Preparations and types of MR angiogram
Before doing tomography, you need to read the information below:
- Preparation for magnetic resonance angiography of cerebral arteries
The patient does not need to prepare for MR angiography of the head vessels. There is no need to change the habitual lifestyle and diet; all prescribed medications can be taken.
- Conducting research for magnetic resonance angiography of cerebral arteries
The procedure for examining MR angiography of cerebral vessels takes about 20 minutes. The patient is in the tomograph in the supine position. It is crucial to remain still during the examination, as the quality of the images is greatly reduced while moving.
Cerebral angiography of the cerebral vessels is done by taking a series of images after injecting an iodine-containing drug that illuminates the tissue. Methods of carrying this out include X-ray and MR-angiography on a magnetic resonance imager. The risk of manipulation depends on the method of administration of the contrast agent.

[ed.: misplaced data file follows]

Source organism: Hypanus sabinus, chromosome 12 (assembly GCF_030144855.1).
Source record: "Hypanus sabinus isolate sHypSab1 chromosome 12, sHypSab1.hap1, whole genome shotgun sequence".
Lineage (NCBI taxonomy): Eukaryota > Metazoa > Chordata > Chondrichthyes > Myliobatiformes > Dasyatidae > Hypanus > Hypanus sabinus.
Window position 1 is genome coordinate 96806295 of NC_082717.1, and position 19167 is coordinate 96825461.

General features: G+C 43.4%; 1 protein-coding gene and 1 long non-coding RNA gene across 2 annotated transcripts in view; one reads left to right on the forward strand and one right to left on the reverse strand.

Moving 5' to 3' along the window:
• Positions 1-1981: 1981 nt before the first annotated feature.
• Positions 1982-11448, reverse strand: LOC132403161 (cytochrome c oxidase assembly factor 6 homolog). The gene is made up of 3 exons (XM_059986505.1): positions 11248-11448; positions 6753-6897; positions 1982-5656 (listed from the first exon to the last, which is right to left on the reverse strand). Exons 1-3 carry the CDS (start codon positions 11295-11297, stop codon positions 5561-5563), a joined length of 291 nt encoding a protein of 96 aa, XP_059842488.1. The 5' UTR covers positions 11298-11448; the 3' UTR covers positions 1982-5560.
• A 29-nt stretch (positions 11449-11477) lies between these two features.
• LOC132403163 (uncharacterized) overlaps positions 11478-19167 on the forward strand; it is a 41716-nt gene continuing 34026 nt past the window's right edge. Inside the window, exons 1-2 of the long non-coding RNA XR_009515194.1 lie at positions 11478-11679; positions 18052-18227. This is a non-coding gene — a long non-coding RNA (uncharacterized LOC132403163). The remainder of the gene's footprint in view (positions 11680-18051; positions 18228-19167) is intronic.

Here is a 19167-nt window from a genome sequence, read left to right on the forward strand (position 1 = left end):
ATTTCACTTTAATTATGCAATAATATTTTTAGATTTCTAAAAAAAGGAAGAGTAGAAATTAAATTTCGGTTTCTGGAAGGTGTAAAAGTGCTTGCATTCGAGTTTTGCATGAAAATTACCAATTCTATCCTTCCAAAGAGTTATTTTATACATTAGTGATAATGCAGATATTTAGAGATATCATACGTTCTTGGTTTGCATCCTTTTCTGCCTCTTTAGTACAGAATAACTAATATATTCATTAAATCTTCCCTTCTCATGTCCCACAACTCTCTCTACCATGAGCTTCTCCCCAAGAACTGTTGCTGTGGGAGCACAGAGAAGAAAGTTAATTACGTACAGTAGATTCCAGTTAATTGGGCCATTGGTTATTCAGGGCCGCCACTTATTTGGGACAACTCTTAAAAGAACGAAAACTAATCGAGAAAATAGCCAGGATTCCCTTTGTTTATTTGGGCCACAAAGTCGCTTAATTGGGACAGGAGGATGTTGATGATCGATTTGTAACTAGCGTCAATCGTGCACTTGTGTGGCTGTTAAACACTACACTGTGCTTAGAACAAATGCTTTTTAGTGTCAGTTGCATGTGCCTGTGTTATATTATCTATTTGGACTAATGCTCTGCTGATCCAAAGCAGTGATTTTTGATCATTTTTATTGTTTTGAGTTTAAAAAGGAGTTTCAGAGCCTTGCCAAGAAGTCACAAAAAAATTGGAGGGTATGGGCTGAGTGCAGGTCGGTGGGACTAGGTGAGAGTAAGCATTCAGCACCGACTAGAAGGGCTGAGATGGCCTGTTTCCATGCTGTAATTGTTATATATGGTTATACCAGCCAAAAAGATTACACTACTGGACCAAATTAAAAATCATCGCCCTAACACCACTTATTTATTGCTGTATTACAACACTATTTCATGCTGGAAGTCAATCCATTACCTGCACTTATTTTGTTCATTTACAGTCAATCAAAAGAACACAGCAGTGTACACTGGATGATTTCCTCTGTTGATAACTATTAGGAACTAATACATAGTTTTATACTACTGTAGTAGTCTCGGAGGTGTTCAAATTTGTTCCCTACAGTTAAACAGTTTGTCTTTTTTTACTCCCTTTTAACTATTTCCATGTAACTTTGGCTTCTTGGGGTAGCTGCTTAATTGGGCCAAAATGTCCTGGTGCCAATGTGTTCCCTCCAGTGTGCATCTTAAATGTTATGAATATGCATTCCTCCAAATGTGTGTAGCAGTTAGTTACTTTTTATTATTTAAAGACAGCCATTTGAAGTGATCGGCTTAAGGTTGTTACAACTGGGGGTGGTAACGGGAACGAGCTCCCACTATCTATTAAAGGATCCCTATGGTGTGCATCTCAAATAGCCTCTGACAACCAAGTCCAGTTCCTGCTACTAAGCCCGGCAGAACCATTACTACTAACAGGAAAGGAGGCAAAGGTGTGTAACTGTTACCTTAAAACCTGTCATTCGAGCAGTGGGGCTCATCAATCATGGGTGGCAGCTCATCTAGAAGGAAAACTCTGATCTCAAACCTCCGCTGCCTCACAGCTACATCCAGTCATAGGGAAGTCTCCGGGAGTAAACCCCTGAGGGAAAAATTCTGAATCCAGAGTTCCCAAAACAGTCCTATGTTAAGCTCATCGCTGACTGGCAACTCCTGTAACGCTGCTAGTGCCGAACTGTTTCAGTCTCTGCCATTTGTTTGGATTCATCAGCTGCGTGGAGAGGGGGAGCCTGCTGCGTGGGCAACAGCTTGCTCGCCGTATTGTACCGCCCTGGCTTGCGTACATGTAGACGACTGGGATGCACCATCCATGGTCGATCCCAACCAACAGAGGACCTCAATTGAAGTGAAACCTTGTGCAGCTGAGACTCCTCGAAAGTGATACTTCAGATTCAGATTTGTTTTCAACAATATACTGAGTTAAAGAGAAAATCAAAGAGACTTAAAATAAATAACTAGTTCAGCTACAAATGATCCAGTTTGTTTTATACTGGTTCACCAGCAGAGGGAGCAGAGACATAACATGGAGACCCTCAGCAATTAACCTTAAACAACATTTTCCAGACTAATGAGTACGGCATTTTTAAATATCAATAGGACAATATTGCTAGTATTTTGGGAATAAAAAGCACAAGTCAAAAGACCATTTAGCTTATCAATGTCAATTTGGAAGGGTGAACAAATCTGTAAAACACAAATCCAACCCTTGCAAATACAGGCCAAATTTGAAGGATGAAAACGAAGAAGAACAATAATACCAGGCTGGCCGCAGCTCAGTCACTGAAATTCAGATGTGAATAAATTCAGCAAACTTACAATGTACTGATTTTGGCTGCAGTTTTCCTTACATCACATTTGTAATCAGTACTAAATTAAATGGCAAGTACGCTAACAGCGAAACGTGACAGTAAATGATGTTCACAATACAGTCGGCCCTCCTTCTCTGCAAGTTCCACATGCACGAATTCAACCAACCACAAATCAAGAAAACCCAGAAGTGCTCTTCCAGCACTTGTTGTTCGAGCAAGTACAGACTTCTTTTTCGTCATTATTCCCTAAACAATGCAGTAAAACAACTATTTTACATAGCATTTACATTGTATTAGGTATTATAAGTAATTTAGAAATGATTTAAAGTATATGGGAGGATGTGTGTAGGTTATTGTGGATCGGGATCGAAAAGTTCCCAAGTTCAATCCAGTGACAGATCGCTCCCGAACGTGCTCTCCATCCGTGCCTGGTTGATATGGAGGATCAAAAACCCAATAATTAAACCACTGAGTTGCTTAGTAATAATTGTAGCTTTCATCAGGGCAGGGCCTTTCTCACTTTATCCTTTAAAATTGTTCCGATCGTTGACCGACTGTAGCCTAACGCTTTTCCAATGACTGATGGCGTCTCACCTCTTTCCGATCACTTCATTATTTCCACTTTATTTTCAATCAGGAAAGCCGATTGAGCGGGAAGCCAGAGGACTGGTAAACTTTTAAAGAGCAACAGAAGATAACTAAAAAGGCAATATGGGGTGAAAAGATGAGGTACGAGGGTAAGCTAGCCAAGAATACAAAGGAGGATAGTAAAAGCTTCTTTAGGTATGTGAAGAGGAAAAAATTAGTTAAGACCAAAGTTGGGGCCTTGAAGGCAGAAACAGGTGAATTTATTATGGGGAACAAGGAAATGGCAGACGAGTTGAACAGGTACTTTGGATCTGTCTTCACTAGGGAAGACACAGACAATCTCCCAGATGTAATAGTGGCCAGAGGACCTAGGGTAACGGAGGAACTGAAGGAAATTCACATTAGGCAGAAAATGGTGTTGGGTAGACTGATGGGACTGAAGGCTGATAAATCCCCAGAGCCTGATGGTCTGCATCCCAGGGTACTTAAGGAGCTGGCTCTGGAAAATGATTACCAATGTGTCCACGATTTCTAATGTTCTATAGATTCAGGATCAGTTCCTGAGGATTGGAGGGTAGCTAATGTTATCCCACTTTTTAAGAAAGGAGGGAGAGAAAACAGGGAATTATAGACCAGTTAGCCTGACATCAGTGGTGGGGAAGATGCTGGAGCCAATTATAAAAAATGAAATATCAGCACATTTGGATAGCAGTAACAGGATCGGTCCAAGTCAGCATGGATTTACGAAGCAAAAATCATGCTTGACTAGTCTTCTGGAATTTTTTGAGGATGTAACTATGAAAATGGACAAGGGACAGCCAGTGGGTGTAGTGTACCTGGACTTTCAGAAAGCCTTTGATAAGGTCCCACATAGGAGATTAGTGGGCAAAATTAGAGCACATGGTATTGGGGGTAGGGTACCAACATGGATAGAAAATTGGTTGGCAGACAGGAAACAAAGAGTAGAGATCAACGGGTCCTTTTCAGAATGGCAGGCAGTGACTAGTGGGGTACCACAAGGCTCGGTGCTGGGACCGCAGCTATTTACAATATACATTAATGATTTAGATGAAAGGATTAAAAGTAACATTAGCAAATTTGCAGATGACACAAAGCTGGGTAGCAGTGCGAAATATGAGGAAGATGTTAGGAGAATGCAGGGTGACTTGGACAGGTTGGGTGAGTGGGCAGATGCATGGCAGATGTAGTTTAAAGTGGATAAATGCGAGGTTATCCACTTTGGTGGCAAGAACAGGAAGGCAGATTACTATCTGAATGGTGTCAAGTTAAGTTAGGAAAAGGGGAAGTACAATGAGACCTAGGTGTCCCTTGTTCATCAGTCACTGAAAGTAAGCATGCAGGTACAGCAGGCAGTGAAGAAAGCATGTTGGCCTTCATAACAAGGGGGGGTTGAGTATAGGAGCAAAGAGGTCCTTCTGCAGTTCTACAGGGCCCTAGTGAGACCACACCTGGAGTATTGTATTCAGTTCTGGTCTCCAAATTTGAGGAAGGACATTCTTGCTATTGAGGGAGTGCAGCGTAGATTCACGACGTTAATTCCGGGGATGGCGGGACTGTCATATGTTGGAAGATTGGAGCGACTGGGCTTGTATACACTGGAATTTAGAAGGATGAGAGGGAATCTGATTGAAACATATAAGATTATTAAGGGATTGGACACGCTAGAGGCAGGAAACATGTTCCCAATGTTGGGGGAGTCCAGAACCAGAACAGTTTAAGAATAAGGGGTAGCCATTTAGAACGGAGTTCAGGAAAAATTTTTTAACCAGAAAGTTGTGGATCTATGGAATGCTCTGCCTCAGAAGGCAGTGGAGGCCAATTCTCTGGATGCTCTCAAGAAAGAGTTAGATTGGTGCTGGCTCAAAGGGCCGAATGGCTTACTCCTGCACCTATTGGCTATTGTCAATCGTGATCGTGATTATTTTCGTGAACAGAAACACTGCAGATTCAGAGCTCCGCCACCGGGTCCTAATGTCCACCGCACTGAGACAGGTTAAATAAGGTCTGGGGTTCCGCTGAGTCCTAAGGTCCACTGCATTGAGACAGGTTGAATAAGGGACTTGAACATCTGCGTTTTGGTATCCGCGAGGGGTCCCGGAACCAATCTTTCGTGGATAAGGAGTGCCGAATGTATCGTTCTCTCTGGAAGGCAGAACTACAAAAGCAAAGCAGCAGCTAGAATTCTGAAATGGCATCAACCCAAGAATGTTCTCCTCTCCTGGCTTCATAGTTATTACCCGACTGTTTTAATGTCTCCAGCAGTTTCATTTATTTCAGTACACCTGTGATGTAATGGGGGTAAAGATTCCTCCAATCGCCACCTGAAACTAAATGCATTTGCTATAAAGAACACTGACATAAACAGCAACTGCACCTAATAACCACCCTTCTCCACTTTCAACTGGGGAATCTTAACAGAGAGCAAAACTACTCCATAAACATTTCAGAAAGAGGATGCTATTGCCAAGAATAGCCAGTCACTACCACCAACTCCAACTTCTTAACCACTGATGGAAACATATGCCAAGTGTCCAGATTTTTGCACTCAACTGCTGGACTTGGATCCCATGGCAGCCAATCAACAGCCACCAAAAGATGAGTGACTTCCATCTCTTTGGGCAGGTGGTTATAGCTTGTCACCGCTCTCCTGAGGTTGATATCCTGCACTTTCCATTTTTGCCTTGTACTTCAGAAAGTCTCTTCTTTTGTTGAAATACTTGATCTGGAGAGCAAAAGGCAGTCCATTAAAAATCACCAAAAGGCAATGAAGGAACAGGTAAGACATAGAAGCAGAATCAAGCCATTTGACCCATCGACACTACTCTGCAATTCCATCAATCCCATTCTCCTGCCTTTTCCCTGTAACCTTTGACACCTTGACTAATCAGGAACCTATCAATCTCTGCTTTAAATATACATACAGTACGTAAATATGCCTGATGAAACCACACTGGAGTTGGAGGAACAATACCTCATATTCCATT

Depending on the scope of the study, cerebral angiography is divided into two types:
- total (general);
- selective (locally).
- Total cerebral. Its angiography is performed when it is necessary to obtain information about the entire vascular system of the brain and skull tissues. Examine the rate of blood flow and nutrition of the brain, and find the location of the tumor or a place that obstructs blood flow. This examination is done under general anesthesia, and a catheter is inserted to deliver contrast through the femoral or brachial artery. Simultaneously with the diagnosis, aneurysm removal or other necessary operation can be performed.
- Selective cerebral. Its resonance angiography involves examining a specific area of the head. This type of examination is prescribed when pathology was previously identified and the data need to be clarified. In selective angiography, a staining agent is injected into the artery responsible for the blood supply to the affected area.